Whether it’s to lower your monthly payment, shorten the life of your loan or cash out on some of your equity, with interest rates remaining near record lows, now may be the time to consider a mortgage refinance.
“Rates are at historical lows and the opportunity of them potentially falling lower is probably not worth the risk of them moving higher,” says Cory Martilla of Supreme Lending in Dallas. “As our economy improves, we can expect rates to rise. Most economic professors believe we are bounding around at the bottom of the country’s current economic condition and that, generally speaking, economic conditions will remain or improve in the next two years. If this is the case, rates will rise.”
A low interest rate may be the enticement, but also examine the terms of the loan and how long you plan to remain in your home. A general rule of thumb is that the rate should be at least 1 percent less than your current interest rate, and you should expect to remain in your current home for at least four years from the time you refinance.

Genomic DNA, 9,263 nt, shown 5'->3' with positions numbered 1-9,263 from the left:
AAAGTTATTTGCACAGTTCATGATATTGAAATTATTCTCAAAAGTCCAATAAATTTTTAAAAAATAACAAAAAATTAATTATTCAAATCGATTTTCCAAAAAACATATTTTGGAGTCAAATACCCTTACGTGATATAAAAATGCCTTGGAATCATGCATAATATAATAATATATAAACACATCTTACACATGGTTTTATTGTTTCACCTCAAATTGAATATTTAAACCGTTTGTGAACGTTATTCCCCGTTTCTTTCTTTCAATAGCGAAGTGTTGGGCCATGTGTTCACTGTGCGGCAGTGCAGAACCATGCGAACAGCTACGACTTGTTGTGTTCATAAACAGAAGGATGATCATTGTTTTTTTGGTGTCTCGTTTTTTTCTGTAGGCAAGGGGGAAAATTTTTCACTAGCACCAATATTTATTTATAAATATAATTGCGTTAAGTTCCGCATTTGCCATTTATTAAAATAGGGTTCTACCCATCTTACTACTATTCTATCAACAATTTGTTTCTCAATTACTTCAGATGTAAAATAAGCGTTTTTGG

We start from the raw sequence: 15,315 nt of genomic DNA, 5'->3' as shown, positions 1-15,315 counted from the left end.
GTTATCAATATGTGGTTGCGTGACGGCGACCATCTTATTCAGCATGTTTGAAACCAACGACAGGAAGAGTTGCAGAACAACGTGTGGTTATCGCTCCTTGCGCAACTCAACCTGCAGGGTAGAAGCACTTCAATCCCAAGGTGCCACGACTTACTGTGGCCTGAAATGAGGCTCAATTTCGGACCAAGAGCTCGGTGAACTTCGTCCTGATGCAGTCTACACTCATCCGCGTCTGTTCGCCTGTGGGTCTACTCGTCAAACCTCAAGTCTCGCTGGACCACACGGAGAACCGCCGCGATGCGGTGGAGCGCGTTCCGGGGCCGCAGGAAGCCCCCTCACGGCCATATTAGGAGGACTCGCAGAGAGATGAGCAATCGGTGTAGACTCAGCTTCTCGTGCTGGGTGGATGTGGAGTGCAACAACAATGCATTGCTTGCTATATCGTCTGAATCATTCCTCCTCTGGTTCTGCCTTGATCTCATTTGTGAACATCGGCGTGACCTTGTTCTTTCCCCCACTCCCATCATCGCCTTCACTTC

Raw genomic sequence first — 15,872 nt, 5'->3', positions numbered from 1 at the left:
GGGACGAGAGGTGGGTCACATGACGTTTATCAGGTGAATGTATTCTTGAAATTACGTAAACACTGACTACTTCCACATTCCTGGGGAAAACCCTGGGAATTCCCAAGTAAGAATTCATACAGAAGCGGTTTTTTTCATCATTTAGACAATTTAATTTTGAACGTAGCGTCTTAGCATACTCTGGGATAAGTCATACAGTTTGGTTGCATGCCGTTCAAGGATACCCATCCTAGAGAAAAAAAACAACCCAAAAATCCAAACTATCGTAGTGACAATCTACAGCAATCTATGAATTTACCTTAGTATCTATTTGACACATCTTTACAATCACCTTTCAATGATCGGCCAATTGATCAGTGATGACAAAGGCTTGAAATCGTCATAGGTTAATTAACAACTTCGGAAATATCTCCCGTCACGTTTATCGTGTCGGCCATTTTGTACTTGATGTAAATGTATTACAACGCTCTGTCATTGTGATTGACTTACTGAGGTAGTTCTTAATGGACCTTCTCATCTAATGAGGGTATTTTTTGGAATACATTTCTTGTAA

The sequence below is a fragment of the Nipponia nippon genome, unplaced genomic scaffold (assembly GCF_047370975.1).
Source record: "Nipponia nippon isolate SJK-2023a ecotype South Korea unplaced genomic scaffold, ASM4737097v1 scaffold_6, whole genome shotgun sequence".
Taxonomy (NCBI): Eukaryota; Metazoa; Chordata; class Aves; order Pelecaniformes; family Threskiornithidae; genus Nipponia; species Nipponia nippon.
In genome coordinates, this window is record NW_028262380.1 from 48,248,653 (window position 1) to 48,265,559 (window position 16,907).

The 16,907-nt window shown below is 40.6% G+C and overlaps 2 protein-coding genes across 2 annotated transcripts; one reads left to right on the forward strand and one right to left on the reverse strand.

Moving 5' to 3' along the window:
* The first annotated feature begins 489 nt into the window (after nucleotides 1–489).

Bill Higgins, chief lending officer with ING Direct in Philadelphia, says if you’re committed to rebooting your mortgage, examine any charges associated with the refinance carefully. If you’re going to refinance to lower your mortgage by a quarter of a percentage point but have to pay thousands in closing costs, it’s going to take a while to recoup those costs.
In addition, get a referral from a friend or loved one to a mortgage loan officer/lender who has many years of experience, especially considering all the changes the mortgage industry has undergone in recent years. Gather all your important financials and make sure you’re prequalified by that lender based on your income, credit and assets to ensure a smooth and timely processing of your loan.